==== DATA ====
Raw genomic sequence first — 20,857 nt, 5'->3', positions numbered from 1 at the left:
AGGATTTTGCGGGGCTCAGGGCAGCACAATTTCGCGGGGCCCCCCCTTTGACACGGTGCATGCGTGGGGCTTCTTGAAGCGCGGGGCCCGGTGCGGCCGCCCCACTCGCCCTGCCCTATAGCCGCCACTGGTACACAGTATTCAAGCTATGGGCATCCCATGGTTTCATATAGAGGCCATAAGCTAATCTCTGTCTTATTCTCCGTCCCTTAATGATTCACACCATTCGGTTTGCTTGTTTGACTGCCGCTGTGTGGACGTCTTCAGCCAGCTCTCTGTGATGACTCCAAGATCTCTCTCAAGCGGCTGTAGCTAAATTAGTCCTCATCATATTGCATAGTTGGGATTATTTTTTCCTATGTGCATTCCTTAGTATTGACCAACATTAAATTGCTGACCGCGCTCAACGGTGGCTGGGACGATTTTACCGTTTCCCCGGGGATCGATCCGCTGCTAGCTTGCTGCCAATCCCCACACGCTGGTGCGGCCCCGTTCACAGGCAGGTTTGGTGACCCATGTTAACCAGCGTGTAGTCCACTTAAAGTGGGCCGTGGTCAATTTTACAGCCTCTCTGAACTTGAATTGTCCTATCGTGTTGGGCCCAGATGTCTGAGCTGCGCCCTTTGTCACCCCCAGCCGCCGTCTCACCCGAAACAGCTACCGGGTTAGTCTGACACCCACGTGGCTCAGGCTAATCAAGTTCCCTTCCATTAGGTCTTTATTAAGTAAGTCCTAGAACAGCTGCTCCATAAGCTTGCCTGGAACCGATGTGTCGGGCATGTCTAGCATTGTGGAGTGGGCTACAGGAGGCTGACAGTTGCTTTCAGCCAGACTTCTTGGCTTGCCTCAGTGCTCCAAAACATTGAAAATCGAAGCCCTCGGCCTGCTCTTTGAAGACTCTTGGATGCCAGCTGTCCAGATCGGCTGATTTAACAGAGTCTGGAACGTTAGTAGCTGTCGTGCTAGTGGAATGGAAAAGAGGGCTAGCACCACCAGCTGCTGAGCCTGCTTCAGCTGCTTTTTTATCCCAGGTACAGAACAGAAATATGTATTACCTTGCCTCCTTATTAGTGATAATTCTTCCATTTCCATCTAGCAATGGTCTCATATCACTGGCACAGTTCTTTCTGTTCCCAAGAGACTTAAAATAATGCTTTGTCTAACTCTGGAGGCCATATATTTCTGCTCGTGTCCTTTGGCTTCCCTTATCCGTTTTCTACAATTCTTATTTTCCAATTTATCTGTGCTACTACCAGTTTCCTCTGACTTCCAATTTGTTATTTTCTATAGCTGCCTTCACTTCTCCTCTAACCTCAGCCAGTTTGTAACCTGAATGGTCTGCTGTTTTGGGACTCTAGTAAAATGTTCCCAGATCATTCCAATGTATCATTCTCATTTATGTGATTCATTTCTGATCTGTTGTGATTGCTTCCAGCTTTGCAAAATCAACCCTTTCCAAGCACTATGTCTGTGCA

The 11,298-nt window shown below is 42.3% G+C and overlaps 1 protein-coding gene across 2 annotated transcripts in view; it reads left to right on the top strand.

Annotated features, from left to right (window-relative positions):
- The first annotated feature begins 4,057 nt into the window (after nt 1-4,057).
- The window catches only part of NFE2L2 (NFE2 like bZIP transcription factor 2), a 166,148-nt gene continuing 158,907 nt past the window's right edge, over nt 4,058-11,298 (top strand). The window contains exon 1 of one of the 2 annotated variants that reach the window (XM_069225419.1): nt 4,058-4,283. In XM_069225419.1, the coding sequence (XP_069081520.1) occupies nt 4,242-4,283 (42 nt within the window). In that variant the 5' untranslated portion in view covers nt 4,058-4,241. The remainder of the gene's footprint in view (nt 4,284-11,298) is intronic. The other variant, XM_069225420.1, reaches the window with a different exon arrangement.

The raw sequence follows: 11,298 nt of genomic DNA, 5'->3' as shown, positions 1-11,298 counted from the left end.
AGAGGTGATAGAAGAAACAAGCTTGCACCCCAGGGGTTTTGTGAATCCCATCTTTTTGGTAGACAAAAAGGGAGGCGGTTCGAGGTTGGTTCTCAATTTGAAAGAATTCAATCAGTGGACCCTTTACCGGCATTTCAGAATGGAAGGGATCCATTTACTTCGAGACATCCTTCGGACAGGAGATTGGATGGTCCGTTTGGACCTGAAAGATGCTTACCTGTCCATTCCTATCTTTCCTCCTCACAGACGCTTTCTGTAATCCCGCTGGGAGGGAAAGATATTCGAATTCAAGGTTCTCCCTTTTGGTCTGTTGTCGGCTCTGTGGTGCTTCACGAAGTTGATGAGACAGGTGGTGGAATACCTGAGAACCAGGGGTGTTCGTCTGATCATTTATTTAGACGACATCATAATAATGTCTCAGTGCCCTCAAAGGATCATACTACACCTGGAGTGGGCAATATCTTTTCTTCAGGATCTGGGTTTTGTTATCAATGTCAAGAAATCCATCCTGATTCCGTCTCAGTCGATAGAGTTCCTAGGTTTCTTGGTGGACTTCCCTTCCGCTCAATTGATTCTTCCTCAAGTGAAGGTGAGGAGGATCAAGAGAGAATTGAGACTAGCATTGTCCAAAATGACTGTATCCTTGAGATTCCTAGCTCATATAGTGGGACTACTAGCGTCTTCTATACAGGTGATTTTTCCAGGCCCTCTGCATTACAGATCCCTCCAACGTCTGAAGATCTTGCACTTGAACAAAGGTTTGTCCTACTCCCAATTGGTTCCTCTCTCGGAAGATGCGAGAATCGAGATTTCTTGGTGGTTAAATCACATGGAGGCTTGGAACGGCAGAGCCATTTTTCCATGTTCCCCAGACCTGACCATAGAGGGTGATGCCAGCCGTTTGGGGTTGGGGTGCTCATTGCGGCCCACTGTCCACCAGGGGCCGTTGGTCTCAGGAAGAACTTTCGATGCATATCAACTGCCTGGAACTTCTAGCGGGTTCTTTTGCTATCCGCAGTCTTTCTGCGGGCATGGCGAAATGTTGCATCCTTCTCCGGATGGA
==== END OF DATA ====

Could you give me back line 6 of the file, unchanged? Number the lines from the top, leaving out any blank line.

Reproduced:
- The window catches only part of NFE2L2 (NFE2 like bZIP transcription factor 2), a 166,148-nt gene continuing 158,907 nt past the window's right edge, over nt 4,058-11,298 (top strand). The window contains exon 1 of one of the 2 annotated variants that reach the window (XM_069225419.1): nt 4,058-4,283. In XM_069225419.1, the coding sequence (XP_069081520.1) occupies nt 4,242-4,283 (42 nt within the window). In that variant the 5' untranslated portion in view covers nt 4,058-4,241. The remainder of the gene's footprint in view (nt 4,284-11,298) is intronic. The other variant, XM_069225420.1, reaches the window with a different exon arrangement.